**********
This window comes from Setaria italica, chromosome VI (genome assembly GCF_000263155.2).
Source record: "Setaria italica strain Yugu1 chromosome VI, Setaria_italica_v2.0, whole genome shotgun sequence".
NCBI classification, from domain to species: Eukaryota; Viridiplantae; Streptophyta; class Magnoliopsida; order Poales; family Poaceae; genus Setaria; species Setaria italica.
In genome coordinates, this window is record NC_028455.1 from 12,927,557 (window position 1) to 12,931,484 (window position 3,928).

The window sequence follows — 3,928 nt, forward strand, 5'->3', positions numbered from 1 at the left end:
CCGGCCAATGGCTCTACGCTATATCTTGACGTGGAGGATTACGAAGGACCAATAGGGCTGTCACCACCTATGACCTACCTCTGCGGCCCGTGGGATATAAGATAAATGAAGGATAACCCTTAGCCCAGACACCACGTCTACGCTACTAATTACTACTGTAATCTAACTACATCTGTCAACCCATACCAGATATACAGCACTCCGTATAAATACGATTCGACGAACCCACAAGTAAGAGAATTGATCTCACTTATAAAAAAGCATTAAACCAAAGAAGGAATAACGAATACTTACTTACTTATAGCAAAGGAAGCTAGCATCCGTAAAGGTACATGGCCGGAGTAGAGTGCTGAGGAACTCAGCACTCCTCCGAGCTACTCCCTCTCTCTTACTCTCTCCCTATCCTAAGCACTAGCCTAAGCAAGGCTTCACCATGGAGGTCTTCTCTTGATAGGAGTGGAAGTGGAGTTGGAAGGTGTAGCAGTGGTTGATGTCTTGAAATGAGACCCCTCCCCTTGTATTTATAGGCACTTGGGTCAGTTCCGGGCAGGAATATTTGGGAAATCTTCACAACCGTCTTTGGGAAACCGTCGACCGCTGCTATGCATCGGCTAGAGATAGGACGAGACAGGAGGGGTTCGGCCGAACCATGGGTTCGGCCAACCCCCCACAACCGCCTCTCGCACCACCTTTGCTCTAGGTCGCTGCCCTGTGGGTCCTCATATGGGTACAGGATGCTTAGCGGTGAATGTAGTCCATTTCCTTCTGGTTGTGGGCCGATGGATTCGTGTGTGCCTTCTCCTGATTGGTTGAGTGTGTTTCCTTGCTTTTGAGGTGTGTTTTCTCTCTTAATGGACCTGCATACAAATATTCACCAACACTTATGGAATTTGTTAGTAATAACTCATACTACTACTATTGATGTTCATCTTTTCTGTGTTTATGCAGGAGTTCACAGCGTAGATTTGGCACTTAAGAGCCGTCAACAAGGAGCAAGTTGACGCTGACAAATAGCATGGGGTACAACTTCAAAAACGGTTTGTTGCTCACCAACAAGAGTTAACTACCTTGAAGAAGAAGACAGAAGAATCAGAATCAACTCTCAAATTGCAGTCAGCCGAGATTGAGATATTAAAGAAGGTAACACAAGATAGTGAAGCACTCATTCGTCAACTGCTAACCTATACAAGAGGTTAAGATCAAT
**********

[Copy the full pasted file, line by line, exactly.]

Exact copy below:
This window comes from Setaria italica, chromosome VI (genome assembly GCF_000263155.2).
Source record: "Setaria italica strain Yugu1 chromosome VI, Setaria_italica_v2.0, whole genome shotgun sequence".
NCBI classification, from domain to species: Eukaryota; Viridiplantae; Streptophyta; class Magnoliopsida; order Poales; family Poaceae; genus Setaria; species Setaria italica.
In genome coordinates, this window is record NC_028455.1 from 12,927,557 (window position 1) to 12,931,484 (window position 3,928).

The window sequence follows — 3,928 nt, forward strand, 5'->3', positions numbered from 1 at the left end:
CCGGCCAATGGCTCTACGCTATATCTTGACGTGGAGGATTACGAAGGACCAATAGGGCTGTCACCACCTATGACCTACCTCTGCGGCCCGTGGGATATAAGATAAATGAAGGATAACCCTTAGCCCAGACACCACGTCTACGCTACTAATTACTACTGTAATCTAACTACATCTGTCAACCCATACCAGATATACAGCACTCCGTATAAATACGATTCGACGAACCCACAAGTAAGAGAATTGATCTCACTTATAAAAAAGCATTAAACCAAAGAAGGAATAACGAATACTTACTTACTTATAGCAAAGGAAGCTAGCATCCGTAAAGGTACATGGCCGGAGTAGAGTGCTGAGGAACTCAGCACTCCTCCGAGCTACTCCCTCTCTCTTACTCTCTCCCTATCCTAAGCACTAGCCTAAGCAAGGCTTCACCATGGAGGTCTTCTCTTGATAGGAGTGGAAGTGGAGTTGGAAGGTGTAGCAGTGGTTGATGTCTTGAAATGAGACCCCTCCCCTTGTATTTATAGGCACTTGGGTCAGTTCCGGGCAGGAATATTTGGGAAATCTTCACAACCGTCTTTGGGAAACCGTCGACCGCTGCTATGCATCGGCTAGAGATAGGACGAGACAGGAGGGGTTCGGCCGAACCATGGGTTCGGCCAACCCCCCACAACCGCCTCTCGCACCACCTTTGCTCTAGGTCGCTGCCCTGTGGGTCCTCATATGGGTACAGGATGCTTAGCGGTGAATGTAGTCCATTTCCTTCTGGTTGTGGGCCGATGGATTCGTGTGTGCCTTCTCCTGATTGGTTGAGTGTGTTTCCTTGCTTTTGAGGTGTGTTTTCTCTCTTAATGGACCTGCATACAAATATTCACCAACACTTATGGAATTTGTTAGTAATAACTCATACTACTACTATTGATGTTCATCTTTTCTGTGTTTATGCAGGAGTTCACAGCGTAGATTTGGCACTTAAGAGCCGTCAACAAGGAGCAAGTTGACGCTGACAAATAGCATGGGGTACAACTTCAAAAACGGTTTGTTGCTCACCAACAAGAGTTAACTACCTTGAAGAAGAAGACAGAAGAATCAGAATCAACTCTCAAATTGCAGTCAGCCGAGATTGAGATATTAAAGAAGGTAACACAAGATAGTGAAGCACTCATTCGTCAACTGCTAACCTATACAAGAGGTTAAGATCAAT